A Cure for Wellness

Review by Anton Bitel @AntBit

Directed by

Gore Verbinski

Starring

Dane DeHaan Jason Isaacs Mia Goth

Anticipation.

Always love Gore Verbinski’s way with visual weirdness.

Enjoyment.

More mannerist surrealism for the mainstream.

In Retrospect.

Exquisite gothic trappings, timeless fairy tale grue, and several sips of mortality.

Gore Verbinski’s macabre asylum thriller offers an intoxicating blend of mystery and surrealism.

“Who the hell takes the waters in the 21st century anyway?” The speaker is an executive in a New York financial firm whose CEO Roland Pembroke (Harry Groener) has gone AWOL to a sanatorium in the Swiss Alps.

On the eve of a merger worth billions, the company receives a letter from Pembroke in which he declares that he has seen the light, recognising at last the sickness of his past life, and that he has no intention of ever coming back. So the firm sends its most ambitious and driven deal closer, Lockhart (Dane DeHaan), to go fetch the boss.

Lockhart’s journey begins in a modern steel-and-glass metropolis, but he soon finds himself in the old world of Europe, in a remote castle that looks as though it belongs in a snow globe, or perhaps a gothic fairy tale. After a car accident he becomes stuck in this Shangri-La, which none of the elderly residents – all former corporate climbers and empire builders like Pembroke – shows any desire to leave.

Left to wait for his leg-cast to be removed, Lockhart explores his environs, goes looking for Pembroke, and befriends ‘special case’ Hannah (Mia Goth), a girl who is the only other patient in the place below retirement age. Yet as he succumbs to the water cure administered by charming Dr Heinrich Volmer (Jason Isaacs) and his staff, Lockhart too is confronted with the vanities and traumas of his past, even as the place gradually reveals a dark history of its own. There is definitely something in the water…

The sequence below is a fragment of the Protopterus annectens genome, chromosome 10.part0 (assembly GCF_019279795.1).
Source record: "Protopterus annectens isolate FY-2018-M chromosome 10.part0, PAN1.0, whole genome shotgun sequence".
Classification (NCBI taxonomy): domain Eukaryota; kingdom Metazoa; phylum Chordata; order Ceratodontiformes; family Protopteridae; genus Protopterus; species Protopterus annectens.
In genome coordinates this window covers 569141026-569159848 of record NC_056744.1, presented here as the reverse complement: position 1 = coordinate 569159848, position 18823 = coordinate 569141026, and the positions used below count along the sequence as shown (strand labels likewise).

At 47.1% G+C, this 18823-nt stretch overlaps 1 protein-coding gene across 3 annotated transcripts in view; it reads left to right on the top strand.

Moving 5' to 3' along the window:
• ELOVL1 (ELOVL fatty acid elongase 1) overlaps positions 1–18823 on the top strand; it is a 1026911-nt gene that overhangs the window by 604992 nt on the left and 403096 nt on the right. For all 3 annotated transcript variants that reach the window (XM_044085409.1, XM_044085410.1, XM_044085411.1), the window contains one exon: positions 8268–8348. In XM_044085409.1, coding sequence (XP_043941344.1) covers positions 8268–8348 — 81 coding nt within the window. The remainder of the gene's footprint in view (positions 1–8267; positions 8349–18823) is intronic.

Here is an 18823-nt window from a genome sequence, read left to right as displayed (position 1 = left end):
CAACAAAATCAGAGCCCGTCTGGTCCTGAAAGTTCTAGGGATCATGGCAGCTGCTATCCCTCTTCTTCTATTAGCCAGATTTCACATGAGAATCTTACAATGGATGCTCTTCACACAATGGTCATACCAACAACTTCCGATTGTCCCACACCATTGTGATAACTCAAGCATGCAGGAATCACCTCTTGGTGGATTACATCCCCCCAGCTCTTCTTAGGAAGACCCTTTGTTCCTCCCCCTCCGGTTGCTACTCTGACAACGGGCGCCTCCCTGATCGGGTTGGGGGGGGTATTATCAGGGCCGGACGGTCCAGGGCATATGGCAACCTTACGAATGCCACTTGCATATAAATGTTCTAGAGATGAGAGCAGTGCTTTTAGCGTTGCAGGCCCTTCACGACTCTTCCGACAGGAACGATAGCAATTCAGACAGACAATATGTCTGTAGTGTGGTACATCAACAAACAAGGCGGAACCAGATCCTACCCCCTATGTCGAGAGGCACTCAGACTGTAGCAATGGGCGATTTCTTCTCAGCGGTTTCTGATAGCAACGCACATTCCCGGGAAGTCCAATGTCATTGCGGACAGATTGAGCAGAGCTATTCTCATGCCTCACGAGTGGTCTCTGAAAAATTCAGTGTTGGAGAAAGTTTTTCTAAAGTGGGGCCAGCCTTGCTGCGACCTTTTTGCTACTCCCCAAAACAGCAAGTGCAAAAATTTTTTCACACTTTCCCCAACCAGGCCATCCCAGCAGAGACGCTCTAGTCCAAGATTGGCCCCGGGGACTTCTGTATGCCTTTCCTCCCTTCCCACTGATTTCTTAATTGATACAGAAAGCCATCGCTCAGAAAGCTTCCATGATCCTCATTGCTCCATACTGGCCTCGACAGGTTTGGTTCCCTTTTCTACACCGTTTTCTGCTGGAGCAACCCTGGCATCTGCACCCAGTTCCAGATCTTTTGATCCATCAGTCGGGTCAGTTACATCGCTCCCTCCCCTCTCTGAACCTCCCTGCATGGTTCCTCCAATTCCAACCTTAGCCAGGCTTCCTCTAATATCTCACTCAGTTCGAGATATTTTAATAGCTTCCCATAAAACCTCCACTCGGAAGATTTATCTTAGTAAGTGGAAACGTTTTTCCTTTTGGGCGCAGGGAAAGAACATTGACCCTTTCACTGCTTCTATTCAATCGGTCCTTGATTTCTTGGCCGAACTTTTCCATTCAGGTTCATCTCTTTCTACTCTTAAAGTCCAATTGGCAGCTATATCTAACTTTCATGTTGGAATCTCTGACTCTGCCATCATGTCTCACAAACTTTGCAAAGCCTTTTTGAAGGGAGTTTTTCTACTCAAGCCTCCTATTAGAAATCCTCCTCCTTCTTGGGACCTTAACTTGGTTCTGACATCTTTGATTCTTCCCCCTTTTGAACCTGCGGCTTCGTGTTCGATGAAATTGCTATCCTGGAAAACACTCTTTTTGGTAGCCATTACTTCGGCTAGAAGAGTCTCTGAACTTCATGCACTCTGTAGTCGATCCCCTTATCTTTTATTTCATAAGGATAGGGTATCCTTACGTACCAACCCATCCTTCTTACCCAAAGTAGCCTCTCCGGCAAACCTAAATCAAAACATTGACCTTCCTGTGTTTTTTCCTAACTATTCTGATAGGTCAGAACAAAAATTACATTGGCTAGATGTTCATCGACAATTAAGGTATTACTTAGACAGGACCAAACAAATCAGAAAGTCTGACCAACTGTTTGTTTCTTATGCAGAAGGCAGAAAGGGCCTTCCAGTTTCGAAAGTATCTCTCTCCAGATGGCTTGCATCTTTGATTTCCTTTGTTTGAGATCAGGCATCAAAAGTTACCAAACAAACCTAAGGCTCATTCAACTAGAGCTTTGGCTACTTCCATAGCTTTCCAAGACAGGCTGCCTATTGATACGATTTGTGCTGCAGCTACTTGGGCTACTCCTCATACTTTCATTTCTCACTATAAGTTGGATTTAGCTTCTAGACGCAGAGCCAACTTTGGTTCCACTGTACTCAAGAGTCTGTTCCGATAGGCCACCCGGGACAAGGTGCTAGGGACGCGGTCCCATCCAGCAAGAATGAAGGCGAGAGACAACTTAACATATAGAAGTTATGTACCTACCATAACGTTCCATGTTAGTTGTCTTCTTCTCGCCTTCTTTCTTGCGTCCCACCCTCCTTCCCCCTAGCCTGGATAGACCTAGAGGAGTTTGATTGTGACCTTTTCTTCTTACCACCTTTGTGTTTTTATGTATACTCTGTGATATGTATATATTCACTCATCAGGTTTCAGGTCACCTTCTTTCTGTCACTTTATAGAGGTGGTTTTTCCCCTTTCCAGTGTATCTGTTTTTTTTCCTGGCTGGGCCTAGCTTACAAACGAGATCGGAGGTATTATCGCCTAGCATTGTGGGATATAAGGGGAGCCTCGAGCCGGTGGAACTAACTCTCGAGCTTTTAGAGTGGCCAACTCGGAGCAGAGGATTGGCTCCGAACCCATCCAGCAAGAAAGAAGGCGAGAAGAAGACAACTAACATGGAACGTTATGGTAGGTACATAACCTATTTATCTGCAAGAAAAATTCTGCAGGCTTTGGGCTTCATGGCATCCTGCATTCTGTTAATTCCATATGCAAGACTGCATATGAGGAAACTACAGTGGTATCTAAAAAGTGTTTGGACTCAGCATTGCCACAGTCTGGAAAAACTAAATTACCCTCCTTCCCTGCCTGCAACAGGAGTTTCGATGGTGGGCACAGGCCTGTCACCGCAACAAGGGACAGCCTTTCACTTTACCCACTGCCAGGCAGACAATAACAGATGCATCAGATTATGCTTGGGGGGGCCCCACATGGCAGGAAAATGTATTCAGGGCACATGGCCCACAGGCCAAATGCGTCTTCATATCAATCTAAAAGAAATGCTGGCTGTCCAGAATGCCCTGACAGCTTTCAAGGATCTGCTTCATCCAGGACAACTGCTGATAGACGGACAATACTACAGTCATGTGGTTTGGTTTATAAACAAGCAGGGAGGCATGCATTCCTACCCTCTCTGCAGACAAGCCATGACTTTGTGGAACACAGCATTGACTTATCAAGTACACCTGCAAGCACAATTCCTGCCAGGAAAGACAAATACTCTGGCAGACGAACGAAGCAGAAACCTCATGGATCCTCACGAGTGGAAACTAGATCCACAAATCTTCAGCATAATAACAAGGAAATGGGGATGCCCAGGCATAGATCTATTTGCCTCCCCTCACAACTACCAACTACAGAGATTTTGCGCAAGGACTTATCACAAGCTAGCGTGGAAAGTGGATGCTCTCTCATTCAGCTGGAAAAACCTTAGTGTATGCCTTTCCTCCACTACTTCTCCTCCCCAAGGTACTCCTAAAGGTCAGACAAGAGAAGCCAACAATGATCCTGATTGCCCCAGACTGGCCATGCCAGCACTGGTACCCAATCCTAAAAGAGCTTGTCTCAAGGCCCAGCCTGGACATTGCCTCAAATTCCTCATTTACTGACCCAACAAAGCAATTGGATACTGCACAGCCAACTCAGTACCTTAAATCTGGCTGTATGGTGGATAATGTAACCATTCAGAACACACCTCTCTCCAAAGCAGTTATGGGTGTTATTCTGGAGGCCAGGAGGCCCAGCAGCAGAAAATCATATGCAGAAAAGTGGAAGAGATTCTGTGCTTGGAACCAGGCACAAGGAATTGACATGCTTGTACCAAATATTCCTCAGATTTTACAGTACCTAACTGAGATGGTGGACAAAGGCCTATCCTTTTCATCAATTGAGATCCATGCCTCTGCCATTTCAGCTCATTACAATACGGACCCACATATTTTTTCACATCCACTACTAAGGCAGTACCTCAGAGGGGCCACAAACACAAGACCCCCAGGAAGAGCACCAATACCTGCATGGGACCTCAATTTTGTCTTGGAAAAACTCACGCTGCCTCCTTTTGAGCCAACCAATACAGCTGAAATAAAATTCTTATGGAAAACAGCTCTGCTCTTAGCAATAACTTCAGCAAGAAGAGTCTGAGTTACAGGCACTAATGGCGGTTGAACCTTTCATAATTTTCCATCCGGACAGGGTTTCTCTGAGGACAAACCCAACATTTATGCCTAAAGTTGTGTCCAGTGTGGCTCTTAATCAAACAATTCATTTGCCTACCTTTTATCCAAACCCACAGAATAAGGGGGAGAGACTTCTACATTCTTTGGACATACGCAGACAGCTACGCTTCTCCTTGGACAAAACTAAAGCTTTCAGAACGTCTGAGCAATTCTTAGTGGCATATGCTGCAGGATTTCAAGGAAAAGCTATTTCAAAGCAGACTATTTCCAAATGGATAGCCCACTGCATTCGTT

At once a mystery, a melodrama and a musing on mortality, Gore Verbinski’s A Cure for Wellness blends gothic style with asylum thrills, as well as the director’s trademark mannered surrealism. There are so many nods and winks here: the danse macabre of Suspiria; the unorthodox treatments of A Clockwork Orange; the universal monstrosity of ‘The Phantom of the Opera’, ‘Dracula’ and ‘The Invisible Man’; and most prominent of all, the embedded paranoia of Shutter Island (with DeHaan channeling Leonardo DiCaprio). Yet this old-fashioned world, with its outmoded cures, also neatly encapsulates and distils our abiding 21st century aspirations and anxieties.

Right from its opening scene in which a middle-aged businessman, working at night in his plush high-rise office, suddenly collapses from a heart attack, the film focuses on the obsession with money making and the attainment of hierarchical status – in other words the once American, now Globalised Dream – as a vain attempt to stave off the inevitability of death.

The letter which Pembroke sends to the company may seem like the ravings of an old man who has lost his mind, but it is also a reasoned critique of every value towards which Lockhart and his colleagues have directed their lives. Yet the Alpine clinic, despite its constant promises of rejuvenation and wellness, is itself a kind of mausoleum, festooned with the symbols (sagging, decrepit flesh and rotting teeth) of memento mori. And its leadership is no less cutthroat, exploitative and ruthlessly vampiric than those heads of industry back in New York.

Ancient or modern, some things never changed, and the well-heeled can no more be cured of their mortality than anyone else. In the end, youth wins out. As it always does, however temporarily. But it is also smiling through false teeth as it, like everything and everyone, heads slowly downhill.

Published 22 Feb 2017

Anticipation.

Always love Gore Verbinski’s way with visual weirdness.

Enjoyment.

More mannerist surrealism for the mainstream.

In Retrospect.

Exquisite gothic trappings, timeless fairy tale grue, and several sips of mortality.

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